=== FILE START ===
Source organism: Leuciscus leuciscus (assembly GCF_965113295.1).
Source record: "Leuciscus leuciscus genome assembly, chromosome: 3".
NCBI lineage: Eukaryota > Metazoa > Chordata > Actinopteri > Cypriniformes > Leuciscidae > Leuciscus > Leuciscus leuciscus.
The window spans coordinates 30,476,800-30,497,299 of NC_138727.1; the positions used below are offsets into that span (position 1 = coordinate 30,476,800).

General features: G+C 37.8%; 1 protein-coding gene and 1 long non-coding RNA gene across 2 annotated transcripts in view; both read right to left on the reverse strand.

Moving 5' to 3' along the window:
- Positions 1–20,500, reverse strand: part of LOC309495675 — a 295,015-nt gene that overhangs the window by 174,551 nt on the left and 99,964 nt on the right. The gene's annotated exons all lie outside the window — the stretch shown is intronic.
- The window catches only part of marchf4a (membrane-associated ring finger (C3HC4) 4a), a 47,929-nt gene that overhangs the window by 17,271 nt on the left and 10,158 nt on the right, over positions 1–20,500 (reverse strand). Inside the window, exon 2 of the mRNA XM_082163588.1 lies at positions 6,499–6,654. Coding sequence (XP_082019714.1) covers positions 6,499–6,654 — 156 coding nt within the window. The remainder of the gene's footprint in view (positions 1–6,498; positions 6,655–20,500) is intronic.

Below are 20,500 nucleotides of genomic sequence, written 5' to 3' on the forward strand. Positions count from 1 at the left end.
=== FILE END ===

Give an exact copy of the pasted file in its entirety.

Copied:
Source organism: Leuciscus leuciscus (assembly GCF_965113295.1).
Source record: "Leuciscus leuciscus genome assembly, chromosome: 3".
NCBI lineage: Eukaryota > Metazoa > Chordata > Actinopteri > Cypriniformes > Leuciscidae > Leuciscus > Leuciscus leuciscus.
The window spans coordinates 30,476,800-30,497,299 of NC_138727.1; the positions used below are offsets into that span (position 1 = coordinate 30,476,800).

General features: G+C 37.8%; 1 protein-coding gene and 1 long non-coding RNA gene across 2 annotated transcripts in view; both read right to left on the reverse strand.

Moving 5' to 3' along the window:
- Positions 1–20,500, reverse strand: part of LOC309495675 — a 295,015-nt gene that overhangs the window by 174,551 nt on the left and 99,964 nt on the right. The gene's annotated exons all lie outside the window — the stretch shown is intronic.
- The window catches only part of marchf4a (membrane-associated ring finger (C3HC4) 4a), a 47,929-nt gene that overhangs the window by 17,271 nt on the left and 10,158 nt on the right, over positions 1–20,500 (reverse strand). Inside the window, exon 2 of the mRNA XM_082163588.1 lies at positions 6,499–6,654. Coding sequence (XP_082019714.1) covers positions 6,499–6,654 — 156 coding nt within the window. The remainder of the gene's footprint in view (positions 1–6,498; positions 6,655–20,500) is intronic.

Below are 20,500 nucleotides of genomic sequence, written 5' to 3' on the forward strand. Positions count from 1 at the left end.